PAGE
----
Books

*Private Governance*

by on July 28, 2015 at 2:47 pm in Books, Economics, Political Science | Permalink

The author is Edward Peter Stringham and the subtitle is Creating Order in Economic and Social Life.  I haven’t looked through this book yet, but I am very much an admirer of the underlying research by Ed.  Here is Peter Thiel’s blurb:

“Stringham dispels state-worshipping fiction with historical fact to show how good governance has preceded Leviathan, ignores it when necessary, and can surpass it when it fails.”

Peter Thiel, Entrepreneur

Recommended.

An excellent collection, edited by Jonathan Anomaly, Geoffrey Brennan, Michael C. Munger, and Geoffrey Sayre-McCord, self-recommending.  If I wanted a one-stop collection on PPE for teaching purposes, this exactly what I would use.

Arrived in my pile

by on July 23, 2015 at 2:54 pm in Books, Current Affairs | Permalink

John Kay, Other People’s Money: The Real Business of Finance.  This seems to be a book on what is wrong with finance and how to fix it.

Yes, there is a great Singaporean novel

by on July 21, 2015 at 4:50 pm in Books | Permalink

Or is it a novella?  The Widower, by Mohamed Latiff Mohamed, was not recommended to me by anyone, but I found it during my recent browse in Singapore Kinokuniya.  It starts with the meditations of a man whose wife has passed away and who then delves into his obsessions.

Although the book was published in the 1990s, it was translated into English only this year; I hope Michael Orthofer at Literary Saloon is paying attention.  But alas it is not for sale on U.S. Amazon.

Here is a recent article about the hand-wringing of Singaporeans over their failure to win major literary prizes.  Not long ago, Mohamed moved to Australia, proclaiming “Singapore is still my home.”

Here is my earlier post on what are the Singaporean literary classics, there were a few good answers in the comments.

The authors are Nobel Laureates George A. Akerlof and Robert J. Shiller and the subtitle is The Economics of Manipulation and Deception.  It’s a popular take on how markets trap you and your preferences in places you don’t want to be.  Self-recommending of course.

There are chapters on advertising, tobacco, alcohol, junk bonds, credit cards, pharmaceuticals (some), and yes government.  My main complaint about the book is that its chooses easy targets and doesn’t puncture enough sacred cows.  For instance the chapter on government criticizes spending money on lobbying, whereas I would have preferred an attempt to show that an apparently beneficial and popular institution is in fact bad and appealing to the weaker elements in our preferences.  I wonder to what extent what the authors call “The Resistance and its Heroes” is in fact another example of…phishing for phools.  In other words, I wish this book were more Hansonian.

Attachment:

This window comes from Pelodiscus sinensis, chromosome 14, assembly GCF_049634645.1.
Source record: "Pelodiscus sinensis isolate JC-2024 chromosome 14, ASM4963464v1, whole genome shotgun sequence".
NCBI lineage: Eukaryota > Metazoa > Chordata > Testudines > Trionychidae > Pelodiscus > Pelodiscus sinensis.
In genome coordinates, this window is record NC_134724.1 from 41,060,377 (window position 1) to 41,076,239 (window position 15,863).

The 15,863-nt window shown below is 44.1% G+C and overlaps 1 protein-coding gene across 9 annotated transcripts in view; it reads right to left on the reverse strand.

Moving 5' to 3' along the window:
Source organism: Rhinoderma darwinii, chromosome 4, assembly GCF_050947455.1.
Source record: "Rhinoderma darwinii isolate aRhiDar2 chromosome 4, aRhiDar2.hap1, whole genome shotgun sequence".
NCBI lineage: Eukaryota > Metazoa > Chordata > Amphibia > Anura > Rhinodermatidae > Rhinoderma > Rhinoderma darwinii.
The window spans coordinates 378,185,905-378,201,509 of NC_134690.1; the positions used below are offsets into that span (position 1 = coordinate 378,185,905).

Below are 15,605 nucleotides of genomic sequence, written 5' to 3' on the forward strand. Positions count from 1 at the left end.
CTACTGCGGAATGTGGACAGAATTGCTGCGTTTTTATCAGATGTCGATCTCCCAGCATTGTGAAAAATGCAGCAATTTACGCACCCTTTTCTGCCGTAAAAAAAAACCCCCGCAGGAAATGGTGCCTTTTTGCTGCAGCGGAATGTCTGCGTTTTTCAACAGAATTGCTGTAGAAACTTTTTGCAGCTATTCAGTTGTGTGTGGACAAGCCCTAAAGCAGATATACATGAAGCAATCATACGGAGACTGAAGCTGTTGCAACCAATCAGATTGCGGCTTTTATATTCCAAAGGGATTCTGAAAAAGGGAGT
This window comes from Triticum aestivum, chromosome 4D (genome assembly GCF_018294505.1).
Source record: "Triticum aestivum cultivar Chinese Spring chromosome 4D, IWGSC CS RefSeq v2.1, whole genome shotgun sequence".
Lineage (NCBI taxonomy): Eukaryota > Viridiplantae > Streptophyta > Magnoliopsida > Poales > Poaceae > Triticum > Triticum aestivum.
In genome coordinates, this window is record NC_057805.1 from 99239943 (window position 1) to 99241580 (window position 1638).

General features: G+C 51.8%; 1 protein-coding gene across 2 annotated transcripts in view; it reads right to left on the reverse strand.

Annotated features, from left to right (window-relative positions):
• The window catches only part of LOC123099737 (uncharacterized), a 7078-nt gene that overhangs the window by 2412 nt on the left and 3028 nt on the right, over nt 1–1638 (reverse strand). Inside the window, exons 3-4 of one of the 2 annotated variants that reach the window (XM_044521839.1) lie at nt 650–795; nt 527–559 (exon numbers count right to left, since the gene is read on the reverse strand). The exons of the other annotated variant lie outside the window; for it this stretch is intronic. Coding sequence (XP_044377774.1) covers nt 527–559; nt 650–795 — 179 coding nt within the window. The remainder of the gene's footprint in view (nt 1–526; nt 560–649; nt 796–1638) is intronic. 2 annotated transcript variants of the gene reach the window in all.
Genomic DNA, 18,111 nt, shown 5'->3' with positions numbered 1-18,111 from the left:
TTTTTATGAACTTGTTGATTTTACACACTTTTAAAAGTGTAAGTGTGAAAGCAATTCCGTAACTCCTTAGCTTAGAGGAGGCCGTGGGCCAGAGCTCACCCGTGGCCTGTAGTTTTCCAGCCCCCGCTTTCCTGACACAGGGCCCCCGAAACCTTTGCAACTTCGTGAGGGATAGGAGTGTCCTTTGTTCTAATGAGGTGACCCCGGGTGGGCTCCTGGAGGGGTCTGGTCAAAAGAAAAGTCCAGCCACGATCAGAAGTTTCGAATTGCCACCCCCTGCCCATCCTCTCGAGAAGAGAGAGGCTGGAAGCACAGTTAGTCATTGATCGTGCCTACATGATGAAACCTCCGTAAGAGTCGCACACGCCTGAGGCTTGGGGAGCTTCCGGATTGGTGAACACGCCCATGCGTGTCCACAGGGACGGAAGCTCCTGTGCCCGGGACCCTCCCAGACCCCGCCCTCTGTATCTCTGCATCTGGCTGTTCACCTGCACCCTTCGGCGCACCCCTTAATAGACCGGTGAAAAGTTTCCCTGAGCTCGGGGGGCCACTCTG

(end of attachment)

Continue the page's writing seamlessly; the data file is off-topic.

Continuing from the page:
By the way, I have never eaten too much ice cream.

That is the new — well sort of new — Thomas Piketty book.  It was first published in France in 1997 and then updated several times through 2014, though we are told most of the book has kept its original structure.  It is a good, short read and will appeal to anyone with an interest in Piketty and “that sort of thing.”  The full-blown g > r model is not here, but you can see Piketty edging into being Piketty, with plenty of talk about capital-labor substitutability.

The book is Crazy Rich Asians, and the author is Kevin Kwan, who grew up in Singapore and also Texas.  It is a fun and popular “beach read” in its own right, but also more subtle and sociologically intriguing if you know a bit about Singapore.  I found it difficult to put down and it even made me laugh in a few places, which few novels do.  By the way, the female protagonist is an economics professor at NYU.

Here is one excerpt:

“Every time any Asian guy so much as looks in your direction, you give them the famous Rachel Chu Asian freeze-out and they wither away before you give them a chance…Honestly you are the most self-loathing Asian I have ever met.”

[the protagonist, Rachel] “What do you mean? I’m not self-loathing at all.  How about you?  You’re the one who married the white guy.”

“Mark’s not white, he’s Jewish — that’s basically Asian!  At least I dated a lot of Asian guys in my time.”

Singapore is the only place I know where you can meet someone who has an economics degree from Stanford, and have her tell you that she has a liberal arts background.

Anyway, I recommend this book to about one-quarter of you.

Yesterday I was visiting Kinokuniya, the largest bookstore in Singapore.  I asked the literature specialist which Singaporean novels I should buy.  Without irony he responded “I don’t know, for literature we are a small provincial backwater.”  But I hope that is wrong.  And after all, he didn’t mention Crazy Rich Asians to me.

But I have a question for you, dear readers — which are the Singaporean literary works to buy, read, and perhaps reread?  Amanda Lee Koe?  How about Alfian Sa’at?  Oddly enough, or perhaps appropriately enough, he published a famous poem “Singapore You Are Not My Country,” well-written, far too negative in my view but at least he mentioned easy access to all the MRT stops and also seems to understand the difference between gnp and gdp.

Please leave your Singaporean literature recommendations in the comments.

That was my response to reading Ta-Nehisi Coates’s Between the World and Me.  We all overinvest in non-diversified mood affiliation portfolios, so why not read someone else’s non-diversified mood affiliation portfolio from a less common point of view?